> Belief in an inner essence, or central core, of personhood, was
> called "ego theory". The alternative, "bundle theory", made more
> neurological sense but offended our deepest intuitions. Too bad, I
> thought. We should learn to face facts. The philosopher Derek
> Parfit put it starkly: we are not what we believe ourselves to be.
> Actions and experiences are interconnected but ownerless. A human
> life consists of a long series - or bundle - of enmeshed mental
> states rolling like tumbleweed down the days and years, but with no
> one (no thing) at the centre. An embodied brain acts, thinks, has
> certain experiences, and that's all. There is no deeper fact about
> being a person. The enchanted loom of the brain does not require a
> Parfit devised a famous thought experiment. Imagine being
> teleported. A special scanner records the state of every cell in
> your brain and body and digitally encodes the information for radio
> transmission. Your body is destroyed in the process but
> reconstructed as soon as the signals are received and decoded at
> your destination. You "arrive" in precisely the same condition that
> you "left", identical in body, brain and patterns of mental
> activity. Your memories, beliefs, plans, skills and emotions are
> perfectly intact and you go about your business feeling and
> believing that nothing about you has changed in the slightest. It's
> just like waking from a dreamless sleep and getting on with the
> If you are comfortable with this scenario then you should be
> comfortable with bundle theory. You appreciate that the observing
> "I" is no more than patterns of energy and information, which can
> be disrupted and reconstituted without destroying the self -
> because there is no self to destroy. The patterns are all. If, on
> the other hand, you believe that some essential "you" would be lost
> in the process then you are an irredeemable ego theorist. You
> believe that the reconstituted body is not "you" but a mere
> replica. Although the replica will know in its bones that it is the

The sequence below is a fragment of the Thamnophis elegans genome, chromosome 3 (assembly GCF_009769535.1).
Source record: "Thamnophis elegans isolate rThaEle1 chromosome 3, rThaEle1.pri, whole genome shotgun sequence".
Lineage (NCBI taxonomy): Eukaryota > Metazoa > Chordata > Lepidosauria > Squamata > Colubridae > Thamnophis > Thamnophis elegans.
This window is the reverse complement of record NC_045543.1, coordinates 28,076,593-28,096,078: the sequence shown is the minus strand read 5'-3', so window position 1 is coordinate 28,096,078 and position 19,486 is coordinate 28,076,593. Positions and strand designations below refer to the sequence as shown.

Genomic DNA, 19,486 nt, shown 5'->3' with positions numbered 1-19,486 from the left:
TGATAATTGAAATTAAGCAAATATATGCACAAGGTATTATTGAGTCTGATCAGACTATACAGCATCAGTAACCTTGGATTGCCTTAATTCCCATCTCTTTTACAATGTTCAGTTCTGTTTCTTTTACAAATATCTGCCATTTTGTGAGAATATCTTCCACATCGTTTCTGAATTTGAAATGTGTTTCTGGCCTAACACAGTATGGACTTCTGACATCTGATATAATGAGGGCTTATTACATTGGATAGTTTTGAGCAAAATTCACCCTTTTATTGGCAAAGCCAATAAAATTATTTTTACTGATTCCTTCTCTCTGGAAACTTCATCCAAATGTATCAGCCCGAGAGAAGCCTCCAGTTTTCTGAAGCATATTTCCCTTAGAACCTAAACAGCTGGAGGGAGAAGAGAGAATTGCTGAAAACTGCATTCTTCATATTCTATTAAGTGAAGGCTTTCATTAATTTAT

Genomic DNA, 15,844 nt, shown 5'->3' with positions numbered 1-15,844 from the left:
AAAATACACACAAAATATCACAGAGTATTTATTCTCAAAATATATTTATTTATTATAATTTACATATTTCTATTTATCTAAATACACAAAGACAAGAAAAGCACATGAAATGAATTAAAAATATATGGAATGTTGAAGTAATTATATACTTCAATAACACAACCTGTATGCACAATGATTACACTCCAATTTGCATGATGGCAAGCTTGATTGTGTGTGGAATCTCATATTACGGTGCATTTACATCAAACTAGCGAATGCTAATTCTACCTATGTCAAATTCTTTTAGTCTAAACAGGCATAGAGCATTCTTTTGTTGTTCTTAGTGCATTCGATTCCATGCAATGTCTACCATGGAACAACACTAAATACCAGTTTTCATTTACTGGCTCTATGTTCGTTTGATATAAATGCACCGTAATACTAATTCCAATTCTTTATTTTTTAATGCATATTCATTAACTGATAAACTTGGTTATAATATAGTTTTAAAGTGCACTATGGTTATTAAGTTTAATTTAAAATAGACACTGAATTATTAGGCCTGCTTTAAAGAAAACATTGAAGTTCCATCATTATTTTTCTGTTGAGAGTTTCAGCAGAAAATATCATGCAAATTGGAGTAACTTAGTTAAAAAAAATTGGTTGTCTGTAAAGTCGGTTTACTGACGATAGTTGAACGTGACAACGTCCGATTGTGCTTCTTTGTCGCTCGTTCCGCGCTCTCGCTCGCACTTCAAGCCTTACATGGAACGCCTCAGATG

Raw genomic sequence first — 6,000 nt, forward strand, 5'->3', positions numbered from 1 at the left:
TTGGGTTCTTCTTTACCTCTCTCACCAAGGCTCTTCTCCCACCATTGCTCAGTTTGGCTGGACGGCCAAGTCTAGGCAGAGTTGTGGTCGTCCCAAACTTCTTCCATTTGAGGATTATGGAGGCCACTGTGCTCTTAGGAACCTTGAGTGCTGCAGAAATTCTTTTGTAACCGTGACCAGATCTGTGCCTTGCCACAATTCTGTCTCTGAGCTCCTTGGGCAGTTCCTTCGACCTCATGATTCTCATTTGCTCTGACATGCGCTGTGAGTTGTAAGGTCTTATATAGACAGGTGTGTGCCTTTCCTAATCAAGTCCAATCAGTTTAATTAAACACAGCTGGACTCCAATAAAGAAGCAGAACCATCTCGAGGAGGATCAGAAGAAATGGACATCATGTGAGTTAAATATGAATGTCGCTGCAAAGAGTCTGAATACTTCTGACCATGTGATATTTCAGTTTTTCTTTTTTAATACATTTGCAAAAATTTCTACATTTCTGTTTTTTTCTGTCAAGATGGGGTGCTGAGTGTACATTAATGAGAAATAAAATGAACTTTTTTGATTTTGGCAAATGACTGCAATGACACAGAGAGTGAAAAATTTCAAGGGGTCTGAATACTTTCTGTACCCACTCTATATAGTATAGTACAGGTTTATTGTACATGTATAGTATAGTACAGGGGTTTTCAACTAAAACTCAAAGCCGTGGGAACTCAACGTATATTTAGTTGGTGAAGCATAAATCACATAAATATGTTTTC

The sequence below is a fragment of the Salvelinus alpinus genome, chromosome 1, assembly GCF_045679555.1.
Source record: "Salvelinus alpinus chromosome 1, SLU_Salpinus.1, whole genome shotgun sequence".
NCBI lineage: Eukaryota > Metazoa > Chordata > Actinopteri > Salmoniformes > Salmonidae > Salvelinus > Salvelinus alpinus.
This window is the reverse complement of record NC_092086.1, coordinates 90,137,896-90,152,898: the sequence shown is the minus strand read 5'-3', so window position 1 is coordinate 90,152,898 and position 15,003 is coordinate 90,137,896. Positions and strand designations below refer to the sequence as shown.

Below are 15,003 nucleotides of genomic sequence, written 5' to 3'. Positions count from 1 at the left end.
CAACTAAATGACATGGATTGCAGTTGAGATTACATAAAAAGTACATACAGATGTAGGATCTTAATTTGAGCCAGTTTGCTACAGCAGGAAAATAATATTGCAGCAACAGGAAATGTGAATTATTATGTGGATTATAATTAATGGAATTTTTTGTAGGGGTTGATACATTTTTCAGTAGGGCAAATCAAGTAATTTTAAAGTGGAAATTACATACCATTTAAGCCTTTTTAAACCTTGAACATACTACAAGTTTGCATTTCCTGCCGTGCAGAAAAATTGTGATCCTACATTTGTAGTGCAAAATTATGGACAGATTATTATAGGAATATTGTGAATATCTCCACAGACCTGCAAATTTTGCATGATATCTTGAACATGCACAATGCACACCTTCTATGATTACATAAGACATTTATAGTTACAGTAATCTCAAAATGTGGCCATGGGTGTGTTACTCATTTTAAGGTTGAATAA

> very person who stepped into the scanner at the start of the
> journey, and friends and loved ones will agree, you insist it could
> not be you because your body and brain would have been destroyed.
> Incidentally, we see here a neat inversion of conventional
> thinking. Those who believe in an essence, or soul, suddenly become
> materialists, dreading the loss of the "original" body. But those
> of us who don't hold such beliefs are prepared to countenance a
> life after bodily death.
> The philosophical speculations were intriguing, but the science of
> selfhood also had more practical concerns. This was the dawn of a
> new age in neuropsychiatry. The idea that certain forms of insanity
> were "disorders of the self" had been around for two centuries and
> more, but now the concept was being refined. The core deficits of
> autism and schizophrenia, for example, were revealed as faults in
> the brain circuits underlying personal awareness. This
> confederation of networks - frontal, limbic, temporal and
> cerebellar - orchestrated social cognition, from the analysis of
> gaze direction and facial expression to the deciphering of beliefs,
> attitudes, and intentions. In the process, it gave definition to
> that fundamental unit of social intercourse: the person. Just as
> the brain had evolved systems for guiding interaction with the
> physical world so, we rather belatedly realised, it had also
> evolved specialised mechanisms for enabling the interaction of
> "self" and "other".
> The discovery of "mirror neurons" in the 1990s was a breakthrough
> in this regard. According to Vilayanur S. Ramachandran, one of the
> leading neuroscientists of the era, it was a discovery as
> significant in its way as Crick and Watson's decoding of the
> structure of DNA. Mirror neurons were activated not only in
> response to self-generated behaviour (reaching for an object, say)